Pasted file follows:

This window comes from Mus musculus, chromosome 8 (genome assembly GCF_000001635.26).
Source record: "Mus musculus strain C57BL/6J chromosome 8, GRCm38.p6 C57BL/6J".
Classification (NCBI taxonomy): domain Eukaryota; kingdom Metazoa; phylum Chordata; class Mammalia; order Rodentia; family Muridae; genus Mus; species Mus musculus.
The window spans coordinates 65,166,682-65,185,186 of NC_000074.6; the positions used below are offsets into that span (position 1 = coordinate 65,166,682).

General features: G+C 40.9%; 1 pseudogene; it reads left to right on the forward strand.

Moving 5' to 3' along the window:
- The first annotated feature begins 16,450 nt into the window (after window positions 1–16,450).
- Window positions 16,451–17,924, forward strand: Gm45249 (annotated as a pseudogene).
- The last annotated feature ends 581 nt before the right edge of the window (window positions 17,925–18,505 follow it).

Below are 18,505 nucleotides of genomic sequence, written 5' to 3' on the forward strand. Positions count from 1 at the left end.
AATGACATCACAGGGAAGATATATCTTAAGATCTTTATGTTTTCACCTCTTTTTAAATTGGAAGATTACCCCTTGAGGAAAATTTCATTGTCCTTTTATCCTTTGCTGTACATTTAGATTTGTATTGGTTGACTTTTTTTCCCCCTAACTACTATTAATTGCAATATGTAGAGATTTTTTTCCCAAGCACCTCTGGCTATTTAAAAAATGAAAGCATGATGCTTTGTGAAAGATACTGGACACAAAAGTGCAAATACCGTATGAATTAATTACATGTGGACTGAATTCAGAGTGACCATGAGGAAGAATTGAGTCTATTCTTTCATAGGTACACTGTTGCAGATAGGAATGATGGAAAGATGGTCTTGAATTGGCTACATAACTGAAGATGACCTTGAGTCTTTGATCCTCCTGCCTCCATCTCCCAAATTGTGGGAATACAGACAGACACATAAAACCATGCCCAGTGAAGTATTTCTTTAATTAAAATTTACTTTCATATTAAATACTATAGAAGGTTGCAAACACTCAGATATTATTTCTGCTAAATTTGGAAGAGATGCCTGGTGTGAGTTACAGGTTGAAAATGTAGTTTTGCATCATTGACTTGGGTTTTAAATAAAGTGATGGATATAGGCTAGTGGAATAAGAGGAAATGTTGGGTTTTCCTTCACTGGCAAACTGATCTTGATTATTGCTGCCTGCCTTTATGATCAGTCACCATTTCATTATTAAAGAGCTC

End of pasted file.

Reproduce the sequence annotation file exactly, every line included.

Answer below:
This window comes from Mus musculus, chromosome 8 (genome assembly GCF_000001635.26).
Source record: "Mus musculus strain C57BL/6J chromosome 8, GRCm38.p6 C57BL/6J".
Classification (NCBI taxonomy): domain Eukaryota; kingdom Metazoa; phylum Chordata; class Mammalia; order Rodentia; family Muridae; genus Mus; species Mus musculus.
The window spans coordinates 65,166,682-65,185,186 of NC_000074.6; the positions used below are offsets into that span (position 1 = coordinate 65,166,682).

General features: G+C 40.9%; 1 pseudogene; it reads left to right on the forward strand.

Moving 5' to 3' along the window:
- The first annotated feature begins 16,450 nt into the window (after window positions 1–16,450).
- Window positions 16,451–17,924, forward strand: Gm45249 (annotated as a pseudogene).
- The last annotated feature ends 581 nt before the right edge of the window (window positions 17,925–18,505 follow it).

Below are 18,505 nucleotides of genomic sequence, written 5' to 3' on the forward strand. Positions count from 1 at the left end.
AATGACATCACAGGGAAGATATATCTTAAGATCTTTATGTTTTCACCTCTTTTTAAATTGGAAGATTACCCCTTGAGGAAAATTTCATTGTCCTTTTATCCTTTGCTGTACATTTAGATTTGTATTGGTTGACTTTTTTTCCCCCTAACTACTATTAATTGCAATATGTAGAGATTTTTTTCCCAAGCACCTCTGGCTATTTAAAAAATGAAAGCATGATGCTTTGTGAAAGATACTGGACACAAAAGTGCAAATACCGTATGAATTAATTACATGTGGACTGAATTCAGAGTGACCATGAGGAAGAATTGAGTCTATTCTTTCATAGGTACACTGTTGCAGATAGGAATGATGGAAAGATGGTCTTGAATTGGCTACATAACTGAAGATGACCTTGAGTCTTTGATCCTCCTGCCTCCATCTCCCAAATTGTGGGAATACAGACAGACACATAAAACCATGCCCAGTGAAGTATTTCTTTAATTAAAATTTACTTTCATATTAAATACTATAGAAGGTTGCAAACACTCAGATATTATTTCTGCTAAATTTGGAAGAGATGCCTGGTGTGAGTTACAGGTTGAAAATGTAGTTTTGCATCATTGACTTGGGTTTTAAATAAAGTGATGGATATAGGCTAGTGGAATAAGAGGAAATGTTGGGTTTTCCTTCACTGGCAAACTGATCTTGATTATTGCTGCCTGCCTTTATGATCAGTCACCATTTCATTATTAAAGAGCTC